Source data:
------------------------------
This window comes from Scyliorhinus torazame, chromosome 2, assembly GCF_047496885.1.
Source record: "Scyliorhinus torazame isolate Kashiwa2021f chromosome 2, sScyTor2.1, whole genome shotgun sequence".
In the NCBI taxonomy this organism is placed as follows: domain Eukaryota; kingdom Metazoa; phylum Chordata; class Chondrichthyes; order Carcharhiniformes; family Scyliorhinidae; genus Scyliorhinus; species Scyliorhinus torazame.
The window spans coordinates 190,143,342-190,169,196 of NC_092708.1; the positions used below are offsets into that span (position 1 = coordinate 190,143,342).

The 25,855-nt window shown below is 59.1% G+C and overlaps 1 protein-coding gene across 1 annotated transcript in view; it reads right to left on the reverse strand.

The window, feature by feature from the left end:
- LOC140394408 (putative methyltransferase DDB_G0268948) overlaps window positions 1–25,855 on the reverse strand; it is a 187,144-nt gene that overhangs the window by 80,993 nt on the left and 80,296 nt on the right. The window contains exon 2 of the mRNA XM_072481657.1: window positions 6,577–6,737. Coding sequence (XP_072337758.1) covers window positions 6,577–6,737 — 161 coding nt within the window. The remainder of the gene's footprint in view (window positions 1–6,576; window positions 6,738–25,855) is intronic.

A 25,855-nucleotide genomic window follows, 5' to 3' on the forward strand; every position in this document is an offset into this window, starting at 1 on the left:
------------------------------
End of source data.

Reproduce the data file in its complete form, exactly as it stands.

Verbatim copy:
This window comes from Scyliorhinus torazame, chromosome 2, assembly GCF_047496885.1.
Source record: "Scyliorhinus torazame isolate Kashiwa2021f chromosome 2, sScyTor2.1, whole genome shotgun sequence".
In the NCBI taxonomy this organism is placed as follows: domain Eukaryota; kingdom Metazoa; phylum Chordata; class Chondrichthyes; order Carcharhiniformes; family Scyliorhinidae; genus Scyliorhinus; species Scyliorhinus torazame.
The window spans coordinates 190,143,342-190,169,196 of NC_092708.1; the positions used below are offsets into that span (position 1 = coordinate 190,143,342).

The 25,855-nt window shown below is 59.1% G+C and overlaps 1 protein-coding gene across 1 annotated transcript in view; it reads right to left on the reverse strand.

The window, feature by feature from the left end:
- LOC140394408 (putative methyltransferase DDB_G0268948) overlaps window positions 1–25,855 on the reverse strand; it is a 187,144-nt gene that overhangs the window by 80,993 nt on the left and 80,296 nt on the right. The window contains exon 2 of the mRNA XM_072481657.1: window positions 6,577–6,737. Coding sequence (XP_072337758.1) covers window positions 6,577–6,737 — 161 coding nt within the window. The remainder of the gene's footprint in view (window positions 1–6,576; window positions 6,738–25,855) is intronic.

A 25,855-nucleotide genomic window follows, 5' to 3' on the forward strand; every position in this document is an offset into this window, starting at 1 on the left: